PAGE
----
Volume IV-2
ISPRS Ann. Photogramm. Remote Sens. Spatial Inf. Sci., IV-2, 17-24, 2018
https://doi.org/10.5194/isprs-annals-IV-2-17-2018
© Author(s) 2018. This work is distributed under
the Creative Commons Attribution 4.0 License.
ISPRS Ann. Photogramm. Remote Sens. Spatial Inf. Sci., IV-2, 17-24, 2018
https://doi.org/10.5194/isprs-annals-IV-2-17-2018
© Author(s) 2018. This work is distributed under
the Creative Commons Attribution 4.0 License.

  28 May 2018

28 May 2018

HIGH SPEED VIDEOMETRIC MONITORING OF ROCK BREAKAGE

J. Allemand1, M. R. Shortis2, and M. K. Elmouttie3 J. Allemand et al.
  • 1Institute of Geodesy and Photogrammetry, ETH Zurich, Zurich, Switzerland
  • 2School of Science, RMIT University, GPO Box 2476, Melbourne, Victoria 3001, Australia
  • 3CSIRO Energy, PO Box 883, Kenmore, Queensland 4069, Australia

Keywords: Rock breakage, Comminution, High speed video, Stereo-photogrammetry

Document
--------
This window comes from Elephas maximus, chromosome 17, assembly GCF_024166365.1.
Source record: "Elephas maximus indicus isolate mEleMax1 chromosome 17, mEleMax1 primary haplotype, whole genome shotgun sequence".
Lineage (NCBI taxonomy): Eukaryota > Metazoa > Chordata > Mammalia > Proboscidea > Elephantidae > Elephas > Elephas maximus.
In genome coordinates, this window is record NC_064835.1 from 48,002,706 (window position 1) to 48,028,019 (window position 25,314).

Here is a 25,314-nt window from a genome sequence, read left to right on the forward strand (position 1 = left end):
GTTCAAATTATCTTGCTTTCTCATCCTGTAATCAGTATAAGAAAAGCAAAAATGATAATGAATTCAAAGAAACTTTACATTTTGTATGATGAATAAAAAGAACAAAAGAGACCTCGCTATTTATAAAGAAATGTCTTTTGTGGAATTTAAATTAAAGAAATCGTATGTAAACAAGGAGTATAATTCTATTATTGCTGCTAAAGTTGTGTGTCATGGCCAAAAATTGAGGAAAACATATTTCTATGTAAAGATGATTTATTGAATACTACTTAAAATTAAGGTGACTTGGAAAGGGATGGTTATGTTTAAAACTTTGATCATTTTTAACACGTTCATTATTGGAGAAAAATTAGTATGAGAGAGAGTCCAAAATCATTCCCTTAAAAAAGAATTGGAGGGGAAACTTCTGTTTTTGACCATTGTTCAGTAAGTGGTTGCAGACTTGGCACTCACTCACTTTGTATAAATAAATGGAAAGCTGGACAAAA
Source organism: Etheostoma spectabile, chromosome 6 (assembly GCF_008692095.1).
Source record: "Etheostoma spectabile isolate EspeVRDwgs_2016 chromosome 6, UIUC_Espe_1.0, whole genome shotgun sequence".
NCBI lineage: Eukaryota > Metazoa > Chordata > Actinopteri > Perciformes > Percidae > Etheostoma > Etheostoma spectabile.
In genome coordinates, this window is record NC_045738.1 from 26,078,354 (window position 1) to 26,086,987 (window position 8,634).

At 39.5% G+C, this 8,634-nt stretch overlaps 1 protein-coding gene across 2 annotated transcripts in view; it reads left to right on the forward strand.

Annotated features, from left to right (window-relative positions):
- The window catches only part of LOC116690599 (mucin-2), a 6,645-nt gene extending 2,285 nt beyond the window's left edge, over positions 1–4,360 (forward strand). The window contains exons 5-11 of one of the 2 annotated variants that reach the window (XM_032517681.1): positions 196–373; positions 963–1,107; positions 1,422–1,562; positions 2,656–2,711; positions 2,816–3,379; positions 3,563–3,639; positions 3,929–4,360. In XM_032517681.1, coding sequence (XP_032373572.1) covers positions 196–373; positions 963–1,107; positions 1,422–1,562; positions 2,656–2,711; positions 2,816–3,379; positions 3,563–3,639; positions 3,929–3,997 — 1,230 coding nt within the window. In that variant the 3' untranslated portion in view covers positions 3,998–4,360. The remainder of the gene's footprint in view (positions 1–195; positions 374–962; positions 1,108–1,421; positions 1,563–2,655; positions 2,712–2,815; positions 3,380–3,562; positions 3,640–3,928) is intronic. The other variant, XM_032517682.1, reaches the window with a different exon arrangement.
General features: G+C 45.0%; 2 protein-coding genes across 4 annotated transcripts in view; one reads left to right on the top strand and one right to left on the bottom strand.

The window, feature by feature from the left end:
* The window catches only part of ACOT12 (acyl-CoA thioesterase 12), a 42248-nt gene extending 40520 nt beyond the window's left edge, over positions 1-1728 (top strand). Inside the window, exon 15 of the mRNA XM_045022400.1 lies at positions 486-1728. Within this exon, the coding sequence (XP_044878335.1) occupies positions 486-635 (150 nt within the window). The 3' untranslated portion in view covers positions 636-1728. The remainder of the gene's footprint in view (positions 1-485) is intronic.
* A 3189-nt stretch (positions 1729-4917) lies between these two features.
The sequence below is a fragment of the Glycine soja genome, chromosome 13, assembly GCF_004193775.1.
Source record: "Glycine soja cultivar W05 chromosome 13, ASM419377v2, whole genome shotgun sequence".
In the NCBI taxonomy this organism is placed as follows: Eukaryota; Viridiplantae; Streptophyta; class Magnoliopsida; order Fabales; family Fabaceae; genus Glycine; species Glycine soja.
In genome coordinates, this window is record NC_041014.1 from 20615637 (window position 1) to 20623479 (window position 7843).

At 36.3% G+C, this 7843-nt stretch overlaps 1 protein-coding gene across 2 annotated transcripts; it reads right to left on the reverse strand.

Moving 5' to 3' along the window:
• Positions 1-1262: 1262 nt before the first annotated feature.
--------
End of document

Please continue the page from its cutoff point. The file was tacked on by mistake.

Abstract. Estimation of rock breakage characteristics plays an important role in optimising various industrial and mining processes used for rock comminution. Although little research has been undertaken into 3D photogrammetric measurement of the progeny kinematics, there is promising potential to improve the efficacy of rock breakage characterisation. In this study, the observation of progeny kinematics was conducted using a high speed, stereo videometric system based on laboratory experiments with a drop weight impact testing system. By manually tracking individual progeny through the captured video sequences, observed progeny coordinates can be used to determine 3D trajectories and velocities, supporting the idea that high speed video can be used for rock breakage characterisation purposes. An analysis of the results showed that the high speed videometric system successfully observed progeny trajectories and showed clear projection of the progeny away from the impact location. Velocities of the progeny could also be determined based on the trajectories and the video frame rate. These results were obtained despite the limitations of the photogrammetric system and experiment processes observed in this study. Accordingly there is sufficient evidence to conclude that high speed videometric systems are capable of observing progeny kinematics from drop weight impact tests. With further optimisation of the systems and processes used, there is potential for improving the efficacy of rock breakage characterisation from measurements with high speed videometric systems.

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